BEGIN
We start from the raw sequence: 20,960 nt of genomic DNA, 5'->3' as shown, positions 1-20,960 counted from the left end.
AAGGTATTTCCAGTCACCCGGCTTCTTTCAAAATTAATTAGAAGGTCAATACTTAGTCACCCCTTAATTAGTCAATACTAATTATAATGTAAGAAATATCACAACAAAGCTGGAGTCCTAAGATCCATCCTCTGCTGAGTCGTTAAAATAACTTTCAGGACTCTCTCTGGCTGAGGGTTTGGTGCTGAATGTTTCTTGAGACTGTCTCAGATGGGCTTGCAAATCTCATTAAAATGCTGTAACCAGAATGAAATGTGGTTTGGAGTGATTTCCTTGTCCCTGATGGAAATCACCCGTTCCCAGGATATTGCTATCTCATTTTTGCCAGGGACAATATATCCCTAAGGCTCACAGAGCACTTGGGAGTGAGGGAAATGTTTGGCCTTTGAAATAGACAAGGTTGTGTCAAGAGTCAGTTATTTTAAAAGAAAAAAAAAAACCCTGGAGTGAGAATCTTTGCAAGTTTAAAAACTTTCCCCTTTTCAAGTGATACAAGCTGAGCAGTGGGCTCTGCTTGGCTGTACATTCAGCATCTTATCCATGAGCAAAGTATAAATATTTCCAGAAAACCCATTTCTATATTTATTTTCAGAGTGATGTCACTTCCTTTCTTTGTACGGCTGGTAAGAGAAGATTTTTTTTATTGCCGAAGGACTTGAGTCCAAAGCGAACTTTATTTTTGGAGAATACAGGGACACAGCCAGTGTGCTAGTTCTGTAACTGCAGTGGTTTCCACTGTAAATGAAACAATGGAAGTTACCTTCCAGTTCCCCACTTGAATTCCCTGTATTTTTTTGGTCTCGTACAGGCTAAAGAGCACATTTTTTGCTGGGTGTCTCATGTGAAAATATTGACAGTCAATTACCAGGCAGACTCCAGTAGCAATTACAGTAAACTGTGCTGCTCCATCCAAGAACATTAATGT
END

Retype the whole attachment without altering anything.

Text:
We start from the raw sequence: 20,960 nt of genomic DNA, 5'->3' as shown, positions 1-20,960 counted from the left end.
AAGGTATTTCCAGTCACCCGGCTTCTTTCAAAATTAATTAGAAGGTCAATACTTAGTCACCCCTTAATTAGTCAATACTAATTATAATGTAAGAAATATCACAACAAAGCTGGAGTCCTAAGATCCATCCTCTGCTGAGTCGTTAAAATAACTTTCAGGACTCTCTCTGGCTGAGGGTTTGGTGCTGAATGTTTCTTGAGACTGTCTCAGATGGGCTTGCAAATCTCATTAAAATGCTGTAACCAGAATGAAATGTGGTTTGGAGTGATTTCCTTGTCCCTGATGGAAATCACCCGTTCCCAGGATATTGCTATCTCATTTTTGCCAGGGACAATATATCCCTAAGGCTCACAGAGCACTTGGGAGTGAGGGAAATGTTTGGCCTTTGAAATAGACAAGGTTGTGTCAAGAGTCAGTTATTTTAAAAGAAAAAAAAAAACCCTGGAGTGAGAATCTTTGCAAGTTTAAAAACTTTCCCCTTTTCAAGTGATACAAGCTGAGCAGTGGGCTCTGCTTGGCTGTACATTCAGCATCTTATCCATGAGCAAAGTATAAATATTTCCAGAAAACCCATTTCTATATTTATTTTCAGAGTGATGTCACTTCCTTTCTTTGTACGGCTGGTAAGAGAAGATTTTTTTTATTGCCGAAGGACTTGAGTCCAAAGCGAACTTTATTTTTGGAGAATACAGGGACACAGCCAGTGTGCTAGTTCTGTAACTGCAGTGGTTTCCACTGTAAATGAAACAATGGAAGTTACCTTCCAGTTCCCCACTTGAATTCCCTGTATTTTTTTGGTCTCGTACAGGCTAAAGAGCACATTTTTTGCTGGGTGTCTCATGTGAAAATATTGACAGTCAATTACCAGGCAGACTCCAGTAGCAATTACAGTAAACTGTGCTGCTCCATCCAAGAACATTAATGT